A historic deal between Iran and Boeing for the purchase of more than 100 commercial airliners prompted strong objections in Congress on Wednesday even before the agreement is finalized.
“To say we have national security concerns would be an understatement,” U.S. Rep. Peter J. Roskam, R-Ill., said a day after Iran’s minister of roads and urban development told the semi-official Iranian FARS news agency that a deal would be announced this week. “Boeing and the Islamic Republic should know the U.S. Congress will not look favorably upon any deal that jeopardizes the safety and security of the American people.”
If approved, the multi-billion-dollar agreement would mark the first time new American aircraft have been sold to Iran since the 1979 Islamic Revolution, which led to four decades of estrangement between the two nations.
It also would be the largest commercial agreement between a U.S. company andTehran since some sanctions were lifted six months ago as part of the agreement Iran signed with the Obama administration and five other world powers last July. The accord aims to stop Iran from developing nuclear weapons in exchange for lifting sanctions that have crippled the Islamic Republic’s economy.
Chicago-based Boeing declined Wednesday to confirm that a deal has been reached. “We have been engaged in discussions with Iranian airlines approved by the (U.S. government) about potential purchases of Boeing commercial passenger airplanes and services,” the company said in a statement to USA TODAY. “We do not discuss details of ongoing conversations we are having with customers, and our standard practice is to let customers announce any agreements that are reached. Any agreements reached will be contingent on U.S. government approval.”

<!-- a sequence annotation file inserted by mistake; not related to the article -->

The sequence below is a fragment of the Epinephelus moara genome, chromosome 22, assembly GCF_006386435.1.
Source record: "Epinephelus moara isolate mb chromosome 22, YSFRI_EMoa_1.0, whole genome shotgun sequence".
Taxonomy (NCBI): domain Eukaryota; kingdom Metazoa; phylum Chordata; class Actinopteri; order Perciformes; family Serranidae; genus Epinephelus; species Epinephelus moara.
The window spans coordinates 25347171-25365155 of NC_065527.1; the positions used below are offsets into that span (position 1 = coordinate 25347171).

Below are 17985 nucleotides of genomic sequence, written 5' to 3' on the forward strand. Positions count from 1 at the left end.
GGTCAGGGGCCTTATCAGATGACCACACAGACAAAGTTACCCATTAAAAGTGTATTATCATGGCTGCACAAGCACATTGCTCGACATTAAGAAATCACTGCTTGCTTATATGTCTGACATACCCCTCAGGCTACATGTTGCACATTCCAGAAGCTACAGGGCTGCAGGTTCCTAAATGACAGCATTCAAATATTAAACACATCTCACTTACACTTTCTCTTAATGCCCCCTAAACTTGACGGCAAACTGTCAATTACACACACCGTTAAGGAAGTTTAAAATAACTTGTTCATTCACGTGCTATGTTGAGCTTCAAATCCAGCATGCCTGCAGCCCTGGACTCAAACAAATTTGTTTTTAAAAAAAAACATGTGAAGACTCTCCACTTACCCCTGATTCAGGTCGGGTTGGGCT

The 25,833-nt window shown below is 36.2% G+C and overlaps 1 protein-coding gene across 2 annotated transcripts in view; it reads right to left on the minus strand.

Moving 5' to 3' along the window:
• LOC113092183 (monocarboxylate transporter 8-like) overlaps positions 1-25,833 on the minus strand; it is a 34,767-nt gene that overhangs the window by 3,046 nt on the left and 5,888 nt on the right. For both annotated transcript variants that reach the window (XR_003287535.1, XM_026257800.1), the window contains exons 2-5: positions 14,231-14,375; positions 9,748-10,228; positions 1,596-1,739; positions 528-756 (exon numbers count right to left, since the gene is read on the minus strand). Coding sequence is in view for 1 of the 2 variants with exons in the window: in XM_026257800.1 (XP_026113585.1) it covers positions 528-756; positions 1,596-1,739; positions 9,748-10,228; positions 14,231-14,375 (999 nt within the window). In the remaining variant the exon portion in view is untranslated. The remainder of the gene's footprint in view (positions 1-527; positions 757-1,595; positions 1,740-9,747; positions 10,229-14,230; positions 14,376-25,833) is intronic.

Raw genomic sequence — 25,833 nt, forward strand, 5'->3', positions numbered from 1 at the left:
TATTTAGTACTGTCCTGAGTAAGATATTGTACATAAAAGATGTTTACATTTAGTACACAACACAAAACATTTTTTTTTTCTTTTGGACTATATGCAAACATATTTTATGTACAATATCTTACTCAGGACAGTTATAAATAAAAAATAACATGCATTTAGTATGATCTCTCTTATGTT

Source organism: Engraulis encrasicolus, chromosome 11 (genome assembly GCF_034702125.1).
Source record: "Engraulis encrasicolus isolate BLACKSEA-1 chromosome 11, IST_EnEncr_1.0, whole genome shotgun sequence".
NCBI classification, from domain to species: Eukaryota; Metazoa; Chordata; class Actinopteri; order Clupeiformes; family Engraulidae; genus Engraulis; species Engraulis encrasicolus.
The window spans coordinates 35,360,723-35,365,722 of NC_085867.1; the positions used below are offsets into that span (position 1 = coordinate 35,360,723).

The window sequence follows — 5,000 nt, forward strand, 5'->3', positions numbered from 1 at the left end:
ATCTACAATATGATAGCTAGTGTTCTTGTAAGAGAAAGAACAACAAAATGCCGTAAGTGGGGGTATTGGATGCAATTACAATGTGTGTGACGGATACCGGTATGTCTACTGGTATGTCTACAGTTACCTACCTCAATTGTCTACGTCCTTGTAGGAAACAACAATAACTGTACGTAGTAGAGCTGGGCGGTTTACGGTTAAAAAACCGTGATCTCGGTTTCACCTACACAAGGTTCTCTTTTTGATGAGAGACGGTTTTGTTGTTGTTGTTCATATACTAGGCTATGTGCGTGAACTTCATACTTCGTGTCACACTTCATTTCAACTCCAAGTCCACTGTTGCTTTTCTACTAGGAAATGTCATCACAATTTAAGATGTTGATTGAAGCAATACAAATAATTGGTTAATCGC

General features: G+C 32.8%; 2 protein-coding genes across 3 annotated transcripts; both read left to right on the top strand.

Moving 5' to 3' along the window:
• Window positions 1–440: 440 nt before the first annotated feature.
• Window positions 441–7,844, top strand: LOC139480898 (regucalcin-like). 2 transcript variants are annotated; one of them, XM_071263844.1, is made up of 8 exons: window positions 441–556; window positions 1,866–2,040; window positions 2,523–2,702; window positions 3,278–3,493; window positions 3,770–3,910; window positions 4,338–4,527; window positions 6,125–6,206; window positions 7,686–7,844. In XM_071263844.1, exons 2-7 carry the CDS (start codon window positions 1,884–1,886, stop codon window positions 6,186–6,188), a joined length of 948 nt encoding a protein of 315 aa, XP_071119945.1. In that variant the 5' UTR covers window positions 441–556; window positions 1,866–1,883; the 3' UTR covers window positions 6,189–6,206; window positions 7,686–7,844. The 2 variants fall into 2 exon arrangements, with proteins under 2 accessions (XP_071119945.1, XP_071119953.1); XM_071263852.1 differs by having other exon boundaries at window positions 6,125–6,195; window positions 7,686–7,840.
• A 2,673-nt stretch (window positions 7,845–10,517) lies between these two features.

The deal would come several months after European consortium aircraft manufacturer Airbus signed a deal to sell 73 wide-body planes and 45 single-aisle planes to Iran for commercial use in a deal that media reports said is worth $27 billion.
Asked about potential sales to Iran, Boeing CEO Dennis Muilenburg told investors on June 2 that “the market opportunity there is substantial,” according to a Seeking Alpha transcript. He made it clear that Boeing was pursuing a deal, with an expectation of selling approximately the same number of aircraft as Airbus.
“You could anticipate that that’s potentially a 50/50 kind of marketplace for Boeing and Airbus, and we’re going to battle it out competitively,” he said at the time.
Final approval is needed from the U.S. government because remaining sanctions currently ban the use of dollars in trade with Iran.
What’s more, Republican lawmakers like Roskam who opposed the Obama administration’s nuclear agreement with Iran also object to the airline transaction. Roskam is one of three Republican members of Congress from Boeing’s Chicago base who urged the company in May to reject the deal because the Iranian airline had used its planes “to ferry troops, weapons and cash” to support terrorism.
On Wednesday, Roskam expressed concern about an “iconic American company” doing business with “terrorism’s central bank.”
Rep. Ed Royce, R-Calif., chairman of the House Foreign Affairs Committee, predicted that the Obama administration would support the agreement.
“Instead of increasing pressure on Iran after the nuclear deal, as President Obama promised, the administration has become Tehran’s cheerleader,” Royce said in a statement to USA TODAY.
Hossein Askari, professor of business and international affairs at George Washington University who studies Iran, said the country desperately needs the deal to upgrade its dilapidated fleet of commercial planes, boost employment and find a financing arrangement with European banks or even U.S. banks.
“I think the deal will definitely go through,” he said. “I’m sure Boeing is going to lobby hard for it.”
Iran is seeking to replace about 400 planes to modernize its aged fleet, Reuters reported.
State Department spokesman John Kirby declined to comment on the prospect of a Boeing deal during a news media briefing Tuesday, but he told reporters in Washington that the U.S. had “allowed for case-by-case licensing” for deals involving “commercial passenger aircraft and associated parts and services” for Iran. The administration previously gave Boeing the OK to negotiate with Iran on such a sale.
“Although I can’t speak to this specific report regarding Boeing, I can say that we have seen a number of major companies make tangible plans to take advantage of the new commercial opportunities,” Kirby said. “We are going to do what we can to meet our commitments as long as Iran continues to meet their nuclear-related commitments.”
Contributing: Oren Dorell & USA Today